• Wed. Nov 16th, 2022

Former Jolly Beach Resort staff could initially get a third of severance packages due under new deal, PM says

ByJean A. Francis

Jun 9, 2022
Hotelier Rob Barrett is reportedly investing US$10 million in beachfront property

By Shermain Bique-Charles

[email protected]

Former Jolly Beach Resort employees awaiting severance and unpaid wages are being told they could initially only get a third of their due under the new deal with hotelier Rob Barrett.

Prime Minister Gaston Browne recently confirmed that Barrett, who already owns several large hotels in Antigua, including the Galley Bay Resort and the St James Club, will soon manage the Jolly Beach Resort.

Barrett is said to have invested $10 million in the beachfront property which closed more than two years ago, leaving hundreds of people out of work.

The money is effectively a loan to the government to repair the hotel and rebuild some of its structures, Prime Minister Browne said.

It will also deal with compensating former station workers who collectively owe more than EC$7 million in severance pay and back wages.

But he revealed this week that only a third of those payments to workers could be made at the moment.

“Negotiations are ongoing. I can’t say we have a finalized deal yet. If the deal goes through, we will ensure that part of the investment involves paying at least part of the severance pay for Jolly Beach workers.

“We can’t guarantee we’ll pay the full compensation immediately, but I can see us paying maybe a third and asking for some time to work out another deal, and after that we’ll pay the full compensation,” Browne said.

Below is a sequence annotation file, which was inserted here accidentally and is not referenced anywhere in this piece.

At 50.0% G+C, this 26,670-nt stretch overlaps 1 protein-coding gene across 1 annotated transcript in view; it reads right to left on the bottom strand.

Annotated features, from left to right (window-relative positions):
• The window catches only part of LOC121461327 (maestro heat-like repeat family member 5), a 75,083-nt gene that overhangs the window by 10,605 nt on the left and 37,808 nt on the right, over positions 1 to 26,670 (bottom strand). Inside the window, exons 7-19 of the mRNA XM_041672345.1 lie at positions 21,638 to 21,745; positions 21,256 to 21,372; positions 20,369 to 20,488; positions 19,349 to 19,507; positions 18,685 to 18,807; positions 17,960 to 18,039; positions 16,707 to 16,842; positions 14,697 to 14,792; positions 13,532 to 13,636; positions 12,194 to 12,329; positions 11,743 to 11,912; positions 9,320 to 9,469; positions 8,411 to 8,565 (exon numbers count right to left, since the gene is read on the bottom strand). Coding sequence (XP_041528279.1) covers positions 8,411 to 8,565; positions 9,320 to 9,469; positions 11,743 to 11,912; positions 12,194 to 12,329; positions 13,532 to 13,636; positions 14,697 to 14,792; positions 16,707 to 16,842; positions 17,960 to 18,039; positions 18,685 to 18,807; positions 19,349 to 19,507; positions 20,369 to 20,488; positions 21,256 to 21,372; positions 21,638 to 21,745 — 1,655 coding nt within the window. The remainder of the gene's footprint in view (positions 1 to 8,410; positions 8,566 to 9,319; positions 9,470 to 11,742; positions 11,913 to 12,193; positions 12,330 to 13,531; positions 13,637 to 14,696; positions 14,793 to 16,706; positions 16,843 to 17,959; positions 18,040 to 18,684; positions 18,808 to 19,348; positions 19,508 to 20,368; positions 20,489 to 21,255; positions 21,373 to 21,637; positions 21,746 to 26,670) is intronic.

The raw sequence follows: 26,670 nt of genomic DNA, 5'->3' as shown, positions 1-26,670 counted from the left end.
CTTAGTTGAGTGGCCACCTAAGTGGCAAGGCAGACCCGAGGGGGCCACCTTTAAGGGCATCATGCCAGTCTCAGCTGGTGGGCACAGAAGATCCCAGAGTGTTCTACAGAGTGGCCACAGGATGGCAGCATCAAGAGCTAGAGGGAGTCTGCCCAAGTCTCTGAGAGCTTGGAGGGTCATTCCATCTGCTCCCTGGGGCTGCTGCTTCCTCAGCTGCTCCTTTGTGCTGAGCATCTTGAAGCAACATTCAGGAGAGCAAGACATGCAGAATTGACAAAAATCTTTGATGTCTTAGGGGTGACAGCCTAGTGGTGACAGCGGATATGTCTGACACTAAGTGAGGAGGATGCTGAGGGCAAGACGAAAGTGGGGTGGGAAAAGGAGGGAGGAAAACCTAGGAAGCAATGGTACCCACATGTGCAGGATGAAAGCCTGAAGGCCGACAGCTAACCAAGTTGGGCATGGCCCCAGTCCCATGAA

It all comes as the former workers had planned to picket the prime minister’s office if they did not receive a favorable response from the government about their monies owed.

These workers met with their bargaining representative, the Antigua and Barbuda Workers Union, last week to discuss a way forward.

Workers expressed that they were tired of not hearing directly from the government about their owed wages.

Most recently, Cabinet has sought to reassure them that the government still intends to honor all financial obligations to them.

The government and statutory bodies also owe around EC$80 million to the company which has been closed since the first quarter of 2020.

Efforts to sell the property hit a snag recently after it was revealed there was a US$15 million charge on it by a creditor.

Barrett declined to comment on his plans for the station.